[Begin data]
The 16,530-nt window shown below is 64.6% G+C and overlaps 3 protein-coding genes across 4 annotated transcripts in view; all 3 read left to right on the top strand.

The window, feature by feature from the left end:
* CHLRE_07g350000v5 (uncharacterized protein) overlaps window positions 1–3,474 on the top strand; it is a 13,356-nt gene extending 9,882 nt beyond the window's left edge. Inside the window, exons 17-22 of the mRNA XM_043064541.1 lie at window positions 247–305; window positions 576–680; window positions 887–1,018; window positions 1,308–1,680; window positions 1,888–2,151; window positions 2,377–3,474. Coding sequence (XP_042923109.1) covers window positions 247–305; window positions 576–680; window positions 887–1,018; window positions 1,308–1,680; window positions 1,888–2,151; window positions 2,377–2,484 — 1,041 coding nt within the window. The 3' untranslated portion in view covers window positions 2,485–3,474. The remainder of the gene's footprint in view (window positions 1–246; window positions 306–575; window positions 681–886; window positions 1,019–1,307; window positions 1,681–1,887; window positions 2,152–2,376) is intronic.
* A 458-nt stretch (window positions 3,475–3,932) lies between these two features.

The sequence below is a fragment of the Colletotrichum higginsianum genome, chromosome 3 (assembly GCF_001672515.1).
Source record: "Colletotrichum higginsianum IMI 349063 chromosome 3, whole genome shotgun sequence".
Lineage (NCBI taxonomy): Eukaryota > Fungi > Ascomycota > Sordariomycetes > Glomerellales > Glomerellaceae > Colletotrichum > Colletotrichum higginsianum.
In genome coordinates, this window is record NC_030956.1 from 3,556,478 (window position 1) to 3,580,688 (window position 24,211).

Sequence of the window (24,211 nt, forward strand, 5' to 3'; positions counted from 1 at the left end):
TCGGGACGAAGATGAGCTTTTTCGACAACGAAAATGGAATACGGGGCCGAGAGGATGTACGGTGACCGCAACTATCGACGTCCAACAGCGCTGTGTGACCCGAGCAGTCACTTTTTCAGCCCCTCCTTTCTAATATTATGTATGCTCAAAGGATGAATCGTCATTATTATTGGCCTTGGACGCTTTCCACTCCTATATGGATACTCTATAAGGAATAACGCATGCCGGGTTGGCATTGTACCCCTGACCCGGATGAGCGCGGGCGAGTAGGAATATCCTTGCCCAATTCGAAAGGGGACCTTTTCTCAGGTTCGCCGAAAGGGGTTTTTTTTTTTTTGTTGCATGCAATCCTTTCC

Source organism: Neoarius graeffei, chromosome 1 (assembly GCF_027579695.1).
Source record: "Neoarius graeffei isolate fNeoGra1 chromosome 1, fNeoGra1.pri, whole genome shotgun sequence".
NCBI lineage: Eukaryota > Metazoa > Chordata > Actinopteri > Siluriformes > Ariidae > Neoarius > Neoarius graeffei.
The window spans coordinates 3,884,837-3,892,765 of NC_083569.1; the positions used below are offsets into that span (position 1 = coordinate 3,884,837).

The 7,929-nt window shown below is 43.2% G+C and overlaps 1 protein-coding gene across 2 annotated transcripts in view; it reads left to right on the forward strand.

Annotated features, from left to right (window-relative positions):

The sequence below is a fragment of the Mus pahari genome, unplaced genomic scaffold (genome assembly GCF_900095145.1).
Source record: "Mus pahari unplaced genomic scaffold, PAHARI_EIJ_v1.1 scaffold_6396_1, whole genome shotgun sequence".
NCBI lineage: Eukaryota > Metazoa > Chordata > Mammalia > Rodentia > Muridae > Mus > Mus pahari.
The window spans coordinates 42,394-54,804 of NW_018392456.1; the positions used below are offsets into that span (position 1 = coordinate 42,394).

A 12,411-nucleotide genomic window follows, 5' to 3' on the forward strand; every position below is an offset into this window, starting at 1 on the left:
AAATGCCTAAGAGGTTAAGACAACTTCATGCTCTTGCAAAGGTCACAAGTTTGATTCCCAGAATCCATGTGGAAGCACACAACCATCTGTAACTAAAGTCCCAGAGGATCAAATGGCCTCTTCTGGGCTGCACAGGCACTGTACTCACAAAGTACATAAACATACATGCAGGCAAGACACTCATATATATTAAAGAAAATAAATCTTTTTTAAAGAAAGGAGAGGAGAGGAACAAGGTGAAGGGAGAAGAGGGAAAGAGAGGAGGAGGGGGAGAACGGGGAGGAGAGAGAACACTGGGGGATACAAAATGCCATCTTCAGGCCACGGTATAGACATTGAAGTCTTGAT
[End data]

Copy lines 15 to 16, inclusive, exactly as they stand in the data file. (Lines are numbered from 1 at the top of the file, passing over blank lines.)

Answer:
The 7,929-nt window shown below is 43.2% G+C and overlaps 1 protein-coding gene across 2 annotated transcripts in view; it reads left to right on the forward strand.

Annotated features, from left to right (window-relative positions):